|Publication number||US20010019614 A1|
|Application number||US 09/693,605|
|Publication date||6 Sep 2001|
|Filing date||20 Oct 2000|
|Priority date||20 Oct 2000|
|Also published as||CA2426419A1, CN1291293C, CN1481525A, EP1397735A2, US7362868, WO2002035329A2, WO2002035329A3, WO2002035329A8, WO2002035329A9|
|Publication number||09693605, 693605, US 2001/0019614 A1, US 2001/019614 A1, US 20010019614 A1, US 20010019614A1, US 2001019614 A1, US 2001019614A1, US-A1-20010019614, US-A1-2001019614, US2001/0019614A1, US2001/019614A1, US20010019614 A1, US20010019614A1, US2001019614 A1, US2001019614A1|
|Original Assignee||Medna, Llc|
|Export Citation||BiBTeX, EndNote, RefMan|
|Patent Citations (44), Referenced by (132), Classifications (26), Legal Events (6)|
|External Links: USPTO, USPTO Assignment, Espacenet|
 This invention relates to computer system security for data storage, transmission, and retrieval and, more particularly, to encryption methods and database structures for the storage, transmission, and retrieval of confidential information in computer systems.
 With the proliferation of the Internet and broadband networks, many Internet and e-commerce companies are dealing with the exchange of confidential information over the Internet. Examples of confidential information include credit card numbers, bank account numbers, social security numbers, birth dates, and highly personal and private medical records. Current digital certificates issued under the public key infrastructure (PKI) system use secure sockets layer (SSL) protocol to protect Internet communications in transit. Thus, many Internet companies are using firewalls and SSL as the standard means for protecting communication between their clients and their servers. While SSL protocol developed by Netscape Communications Corporation is capable of providing 128-bit length keys, the longer the key the stronger the encryption, the use of single and fixed key cryptography to encrypt such confidential information is vulnerable to current cyber attack methods. Also SSL protects data in transit only. Thus, recently publicized assaults were successful in quickly stealing thousands of credit card numbers and other confidential information from various web sites.
 Typically, an e-commerce company attempts to protect its fixed encryption key and sensitive data by locating its servers in a physically secure room equipped with locked doors and surveillance cameras. However, hackers do not need physical access to server rooms in order to access data stored on a company's server. Hackers simply need legitimate Internet protocol (IP) access to the company's network. Even with the use of firewalls, this access can be gained through several hacking methods such as IP spoofing and network scanning. After a hacker gains access to the network, it simply requires some patience to obtain the fixed encryption key utilizing common cyber attacks and network scanners. Once the encryption key is obtained, hackers can decrypt most, if not all, of the information on the company's server including credit card numbers and other sensitive confidential information about the company's customers and employees.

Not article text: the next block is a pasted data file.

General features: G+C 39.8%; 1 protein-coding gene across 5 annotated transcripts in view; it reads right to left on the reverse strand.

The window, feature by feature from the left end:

From a medical patient's perspective, the consequences of unauthorized access to personal medical records are even greater. For a typical consumer, canceling and replacing credit cards is a relative minor inconvenience compared to the compromise and potential publication of sensitive medical information. Further, tampering with medical information is a potentially life threatening violation of privacy. Therefore, the protection of confidential information, especially medical records, requires a greater assurance that the customer's or patient's confidential information is secure.
 There is, therefore, provided in the practice of the invention a novel computer system utilizing a hidden link dynamic key manager, which provides increased security for encrypted data. The computer system broadly includes an encryption key manager operable to generate a strong encryption key having an encryption key identification. The computer system also includes an information database operable to store a data entity encrypted by the encryption key. The information database is further operable to store the encryption key identification in association with the data entity.